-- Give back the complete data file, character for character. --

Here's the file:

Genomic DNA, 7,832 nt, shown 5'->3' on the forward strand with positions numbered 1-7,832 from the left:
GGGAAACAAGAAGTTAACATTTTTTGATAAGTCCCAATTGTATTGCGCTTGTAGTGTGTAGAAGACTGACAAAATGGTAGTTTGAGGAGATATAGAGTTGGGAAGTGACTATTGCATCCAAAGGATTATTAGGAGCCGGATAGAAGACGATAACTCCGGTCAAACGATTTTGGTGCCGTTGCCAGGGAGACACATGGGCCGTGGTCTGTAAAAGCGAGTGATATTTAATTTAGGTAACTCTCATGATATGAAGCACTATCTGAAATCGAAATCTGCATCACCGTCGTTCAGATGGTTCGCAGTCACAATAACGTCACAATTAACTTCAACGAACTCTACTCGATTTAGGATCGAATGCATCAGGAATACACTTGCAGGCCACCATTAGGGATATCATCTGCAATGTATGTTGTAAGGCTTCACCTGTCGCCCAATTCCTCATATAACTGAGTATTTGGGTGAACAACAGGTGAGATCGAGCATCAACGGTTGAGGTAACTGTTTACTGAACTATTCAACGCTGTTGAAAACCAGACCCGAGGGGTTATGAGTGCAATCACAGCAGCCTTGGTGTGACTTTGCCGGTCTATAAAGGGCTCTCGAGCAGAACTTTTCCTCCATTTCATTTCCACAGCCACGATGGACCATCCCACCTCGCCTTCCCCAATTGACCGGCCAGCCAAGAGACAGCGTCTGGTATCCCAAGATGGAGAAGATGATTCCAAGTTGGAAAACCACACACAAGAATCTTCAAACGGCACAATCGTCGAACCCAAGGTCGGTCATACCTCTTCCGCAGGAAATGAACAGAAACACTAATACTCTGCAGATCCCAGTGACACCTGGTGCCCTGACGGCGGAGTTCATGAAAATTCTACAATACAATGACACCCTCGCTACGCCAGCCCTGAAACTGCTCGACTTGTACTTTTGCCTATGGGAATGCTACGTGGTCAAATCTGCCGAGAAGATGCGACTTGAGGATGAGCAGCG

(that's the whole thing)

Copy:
Genomic DNA, 7,832 nt, shown 5'->3' on the forward strand with positions numbered 1-7,832 from the left:
GGGAAACAAGAAGTTAACATTTTTTGATAAGTCCCAATTGTATTGCGCTTGTAGTGTGTAGAAGACTGACAAAATGGTAGTTTGAGGAGATATAGAGTTGGGAAGTGACTATTGCATCCAAAGGATTATTAGGAGCCGGATAGAAGACGATAACTCCGGTCAAACGATTTTGGTGCCGTTGCCAGGGAGACACATGGGCCGTGGTCTGTAAAAGCGAGTGATATTTAATTTAGGTAACTCTCATGATATGAAGCACTATCTGAAATCGAAATCTGCATCACCGTCGTTCAGATGGTTCGCAGTCACAATAACGTCACAATTAACTTCAACGAACTCTACTCGATTTAGGATCGAATGCATCAGGAATACACTTGCAGGCCACCATTAGGGATATCATCTGCAATGTATGTTGTAAGGCTTCACCTGTCGCCCAATTCCTCATATAACTGAGTATTTGGGTGAACAACAGGTGAGATCGAGCATCAACGGTTGAGGTAACTGTTTACTGAACTATTCAACGCTGTTGAAAACCAGACCCGAGGGGTTATGAGTGCAATCACAGCAGCCTTGGTGTGACTTTGCCGGTCTATAAAGGGCTCTCGAGCAGAACTTTTCCTCCATTTCATTTCCACAGCCACGATGGACCATCCCACCTCGCCTTCCCCAATTGACCGGCCAGCCAAGAGACAGCGTCTGGTATCCCAAGATGGAGAAGATGATTCCAAGTTGGAAAACCACACACAAGAATCTTCAAACGGCACAATCGTCGAACCCAAGGTCGGTCATACCTCTTCCGCAGGAAATGAACAGAAACACTAATACTCTGCAGATCCCAGTGACACCTGGTGCCCTGACGGCGGAGTTCATGAAAATTCTACAATACAATGACACCCTCGCTACGCCAGCCCTGAAACTGCTCGACTTGTACTTTTGCCTATGGGAATGCTACGTGGTCAAATCTGCCGAGAAGATGCGACTTGAGGATGAGCAGCG